Dangerous Side Effects of Hydrocodone – What are they and how to spot them.
What are the dangerous side effects of hydrocodone and how does long term use of this opiate affect us? Hydrocodone belongs to a group of drugs called opiate analgesic which are effective and powerful at relieving pain. Hydrocodone works by binding to the receptors in the brain and central nervous system that generate pain signals. Once ingested, hydrocodone can alleviate pain within a matter of minutes and its effectiveness can last hours. Short-term use of this drug can come with a host of adverse side-effects. In fact, drugs.com has an entire page dedicated to possible negative outcomes from hydrocodone use including upset stomach, constipation, numbing of the limbs, dry mouth, skin lesions, dizziness, agitation, and itchiness (just to name a few). But even with all of these side-effects being fairly common, it is not enough to deter the estimated 30 million people world-wide that are addicted to some form of an opiate.
The long-term side effects resulting in chronic use of this drug are exponentially more severe and dangerous than its short-term counterpart and hydrocodone withdrawal can be deadly. So why is hydrocodone, along with its opiate family, so addictive if the long-term effects are widely known and incredibly devastating? Not only does hydrocodone work by blocking pain receptors but it also works by creating a flood of serotonin and dopamine in the brain which excites our pleasure centers. These neurotransmitters (along with GABA and acetylcholine) all work together to regulate things like pleasure, mood, and even sleeping and eating cycles. When a drug like hydrocodone is introduced to the brain, these chemicals go haywire which is what creates the feeling of euphoria. And at first, that euphoria is what people chase.
However, the body is a finely tuned mechanism that continuously seeks homeostasis. Our brains and endocrine system work around the clock to make sure that the hormones and chemicals that regulate how we function are proportionate. When an outside influence (like hydrocodone) influences the amount of “feel good” chemicals flooding the system, the brain tells the body it needs to slow down its natural neurotransmitter production. This leads to a chemical deficit in the body’s natural state.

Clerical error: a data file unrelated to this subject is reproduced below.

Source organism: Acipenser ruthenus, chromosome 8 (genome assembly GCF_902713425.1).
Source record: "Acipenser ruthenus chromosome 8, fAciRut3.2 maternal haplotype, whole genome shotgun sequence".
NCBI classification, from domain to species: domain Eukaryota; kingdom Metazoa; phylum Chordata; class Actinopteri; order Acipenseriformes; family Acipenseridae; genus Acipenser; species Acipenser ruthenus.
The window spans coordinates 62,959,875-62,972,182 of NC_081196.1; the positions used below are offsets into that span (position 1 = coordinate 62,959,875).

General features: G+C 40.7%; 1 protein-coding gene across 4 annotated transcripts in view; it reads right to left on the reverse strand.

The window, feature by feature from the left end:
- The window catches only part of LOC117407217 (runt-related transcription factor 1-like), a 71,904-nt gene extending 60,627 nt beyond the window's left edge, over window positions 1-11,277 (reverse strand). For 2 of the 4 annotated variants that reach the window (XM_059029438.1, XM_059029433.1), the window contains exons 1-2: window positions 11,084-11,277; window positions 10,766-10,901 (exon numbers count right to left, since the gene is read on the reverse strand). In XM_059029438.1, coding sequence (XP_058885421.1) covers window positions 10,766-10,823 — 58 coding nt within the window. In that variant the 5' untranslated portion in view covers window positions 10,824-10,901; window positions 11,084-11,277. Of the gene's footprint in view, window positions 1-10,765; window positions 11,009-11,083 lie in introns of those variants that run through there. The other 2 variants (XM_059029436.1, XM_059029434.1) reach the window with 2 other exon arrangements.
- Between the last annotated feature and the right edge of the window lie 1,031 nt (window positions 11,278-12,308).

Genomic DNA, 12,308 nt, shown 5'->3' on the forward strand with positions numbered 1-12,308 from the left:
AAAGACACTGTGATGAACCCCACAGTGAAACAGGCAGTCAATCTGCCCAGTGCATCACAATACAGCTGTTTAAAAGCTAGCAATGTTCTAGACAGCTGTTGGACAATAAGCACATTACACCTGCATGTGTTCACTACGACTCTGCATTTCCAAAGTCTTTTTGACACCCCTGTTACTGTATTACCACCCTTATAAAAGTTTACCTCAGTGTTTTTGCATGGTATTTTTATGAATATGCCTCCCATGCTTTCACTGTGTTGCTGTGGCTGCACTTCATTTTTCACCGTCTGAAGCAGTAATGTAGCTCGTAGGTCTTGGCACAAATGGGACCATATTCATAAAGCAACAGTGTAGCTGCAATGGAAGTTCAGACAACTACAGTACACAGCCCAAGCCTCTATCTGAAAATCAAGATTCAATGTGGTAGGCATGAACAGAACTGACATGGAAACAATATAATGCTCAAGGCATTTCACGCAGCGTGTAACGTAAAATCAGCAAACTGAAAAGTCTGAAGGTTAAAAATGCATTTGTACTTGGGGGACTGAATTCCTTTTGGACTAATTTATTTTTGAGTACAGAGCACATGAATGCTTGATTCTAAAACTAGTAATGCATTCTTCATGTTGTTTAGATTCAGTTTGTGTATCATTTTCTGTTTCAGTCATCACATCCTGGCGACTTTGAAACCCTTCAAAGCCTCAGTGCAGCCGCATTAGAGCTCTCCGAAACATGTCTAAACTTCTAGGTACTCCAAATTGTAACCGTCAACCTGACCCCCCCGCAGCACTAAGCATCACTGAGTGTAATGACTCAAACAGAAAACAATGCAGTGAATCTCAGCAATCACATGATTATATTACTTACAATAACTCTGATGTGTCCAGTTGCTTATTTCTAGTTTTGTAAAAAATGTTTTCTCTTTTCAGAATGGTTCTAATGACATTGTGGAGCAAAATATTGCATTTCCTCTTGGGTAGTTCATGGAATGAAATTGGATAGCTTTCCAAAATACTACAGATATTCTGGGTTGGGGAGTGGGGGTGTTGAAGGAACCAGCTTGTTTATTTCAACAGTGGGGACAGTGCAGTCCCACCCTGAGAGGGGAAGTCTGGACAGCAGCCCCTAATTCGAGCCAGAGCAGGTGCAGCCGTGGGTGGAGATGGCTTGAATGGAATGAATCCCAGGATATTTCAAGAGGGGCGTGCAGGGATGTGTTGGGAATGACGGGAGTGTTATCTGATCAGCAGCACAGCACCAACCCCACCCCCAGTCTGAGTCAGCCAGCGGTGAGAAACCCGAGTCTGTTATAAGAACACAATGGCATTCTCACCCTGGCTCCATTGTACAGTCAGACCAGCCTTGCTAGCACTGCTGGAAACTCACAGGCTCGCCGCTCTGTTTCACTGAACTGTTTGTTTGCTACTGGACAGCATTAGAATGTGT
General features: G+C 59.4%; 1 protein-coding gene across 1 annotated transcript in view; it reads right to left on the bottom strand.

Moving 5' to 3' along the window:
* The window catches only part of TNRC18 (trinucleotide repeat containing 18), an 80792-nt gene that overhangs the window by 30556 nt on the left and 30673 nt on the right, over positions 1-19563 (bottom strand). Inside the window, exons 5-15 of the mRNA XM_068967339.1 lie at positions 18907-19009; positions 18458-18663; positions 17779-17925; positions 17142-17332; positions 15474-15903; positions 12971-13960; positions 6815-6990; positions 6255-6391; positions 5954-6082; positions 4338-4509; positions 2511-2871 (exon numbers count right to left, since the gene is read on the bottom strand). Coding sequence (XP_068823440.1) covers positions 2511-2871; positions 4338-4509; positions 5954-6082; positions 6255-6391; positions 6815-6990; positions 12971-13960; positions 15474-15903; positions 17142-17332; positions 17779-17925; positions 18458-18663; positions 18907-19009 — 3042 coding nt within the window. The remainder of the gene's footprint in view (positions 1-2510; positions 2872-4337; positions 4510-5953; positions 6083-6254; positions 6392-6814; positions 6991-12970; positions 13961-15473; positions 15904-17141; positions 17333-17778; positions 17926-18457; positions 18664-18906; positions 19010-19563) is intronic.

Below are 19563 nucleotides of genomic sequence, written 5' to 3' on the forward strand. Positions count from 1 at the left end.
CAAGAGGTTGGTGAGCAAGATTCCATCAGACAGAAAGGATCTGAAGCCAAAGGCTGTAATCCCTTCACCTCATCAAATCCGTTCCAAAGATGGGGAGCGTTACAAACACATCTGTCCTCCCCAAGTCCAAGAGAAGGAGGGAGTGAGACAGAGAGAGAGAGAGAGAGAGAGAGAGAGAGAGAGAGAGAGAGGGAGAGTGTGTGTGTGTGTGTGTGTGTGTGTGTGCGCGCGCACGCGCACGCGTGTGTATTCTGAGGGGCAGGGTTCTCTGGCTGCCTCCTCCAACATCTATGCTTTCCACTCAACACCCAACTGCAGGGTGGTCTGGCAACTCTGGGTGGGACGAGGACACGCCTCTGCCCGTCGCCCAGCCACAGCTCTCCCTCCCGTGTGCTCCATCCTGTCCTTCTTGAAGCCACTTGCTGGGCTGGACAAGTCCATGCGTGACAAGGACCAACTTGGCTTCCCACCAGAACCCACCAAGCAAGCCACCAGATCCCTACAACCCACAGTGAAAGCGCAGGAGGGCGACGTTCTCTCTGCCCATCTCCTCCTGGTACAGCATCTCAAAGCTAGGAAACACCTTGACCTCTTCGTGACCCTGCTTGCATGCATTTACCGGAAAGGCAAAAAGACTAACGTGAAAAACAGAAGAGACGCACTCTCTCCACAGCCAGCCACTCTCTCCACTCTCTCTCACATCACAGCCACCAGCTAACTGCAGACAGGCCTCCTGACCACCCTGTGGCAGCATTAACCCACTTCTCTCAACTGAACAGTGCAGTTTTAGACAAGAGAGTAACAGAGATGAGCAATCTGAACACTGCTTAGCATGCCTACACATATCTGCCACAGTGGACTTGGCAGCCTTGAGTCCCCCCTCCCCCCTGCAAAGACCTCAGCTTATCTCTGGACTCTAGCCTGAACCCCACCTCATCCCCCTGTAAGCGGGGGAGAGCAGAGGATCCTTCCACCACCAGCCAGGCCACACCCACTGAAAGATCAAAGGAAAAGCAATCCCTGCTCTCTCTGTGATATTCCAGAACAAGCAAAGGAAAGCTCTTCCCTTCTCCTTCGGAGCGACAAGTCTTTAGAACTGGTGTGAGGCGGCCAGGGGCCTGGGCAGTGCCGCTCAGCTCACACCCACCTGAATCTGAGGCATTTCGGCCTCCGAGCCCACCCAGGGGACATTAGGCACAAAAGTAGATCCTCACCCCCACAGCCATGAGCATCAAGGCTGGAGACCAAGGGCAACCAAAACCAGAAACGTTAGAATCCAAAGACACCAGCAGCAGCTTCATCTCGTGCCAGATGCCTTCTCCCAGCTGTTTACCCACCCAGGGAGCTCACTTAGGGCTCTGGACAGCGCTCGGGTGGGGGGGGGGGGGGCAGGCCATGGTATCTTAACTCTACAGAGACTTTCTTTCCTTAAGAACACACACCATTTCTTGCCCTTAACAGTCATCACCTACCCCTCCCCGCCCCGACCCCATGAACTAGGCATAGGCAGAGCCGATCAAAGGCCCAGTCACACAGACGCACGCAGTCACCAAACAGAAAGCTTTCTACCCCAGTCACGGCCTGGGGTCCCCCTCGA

This is where long term side effects of Hydrocodone and withdrawal of hydrocodone becomes an issue. When your body stops naturally producing the neurotransmitters needed to regulate mood, it is very likely the addicted person will experience long-term side-effects such as severe depression, mood swings, agitation, anxiety, insomnia, and panic attacks. Because nobody likes to feel these things, the natural inclination (specifically with someone who has an addictive personality) is to up their intake of hydrocodone to offset the negative, long-term side-effects of its usage. From here, one can see how this becomes a never-ending cycle. After a while, that feeling of euphoria that the person initially experienced will no longer exist. Hydrocodone use will eventually just be a means of feeling normal because, without it, the come-down is terrible.
Aside from the intense depression and anxiety a hydrocodone addict will almost inevitably experience once they come off the drug, there is a host of physical withdrawal symptoms that occur including sweating, seizures, flu-like symptoms, intestinal problems, migraines, chills, insomnia, muscle ache, clamminess, coma, and death. And according to the Mayo Clinic’s website, opiate withdrawal can last weeks and it can take the brain months to start producing normal levels of dopamine, serotonin, GABA, and acetylcholine.
Unfortunately, addiction is far more complicated than the physiological responses it has on our bodies. Anyone who has ever been addicted to hydrocodone or other opiates (or any drug for that matter) will tell you that addiction runs far deeper than just it’s chemical element. Like brushing your teeth or walking or doing the millions of things we do on a daily basis, drug use is habitual. It’s something addicts have learned incorporate into the pattern of their functionality. And unlearning that pattern is a monster very separate than dealing with the ramifications of long-term opiate use and withdrawal. The addict must learn who he or she is without their safety net and that behavior can take years to undo.
In March of 2017, Chairman of the National Institute on Drug Abuse went before congress and discussed the crisis America (and much of the world) is facing regarding misuse of prescription opiates including hydrocodone, morphine, and fentanyl. He described the problem as an “economic burden” and a “widespread crisis” and emphasized that any of us can be a victim of its seductive hold. Old or young, healthy or sick, white or black, male or female, gay or straight –nobody is safe from the grasp opiates can have and we must be diligent at providing information regarding how dangerous long-term hydrocodone use and withdrawal can be.
If you or a loved one needs help with abuse and/or treatment, please call the WhiteSands Treatment at (877) 855-3470. Our addiction specialists can assess your recovery needs and help you get the addiction treatment that provides the best chance for your long-term recovery.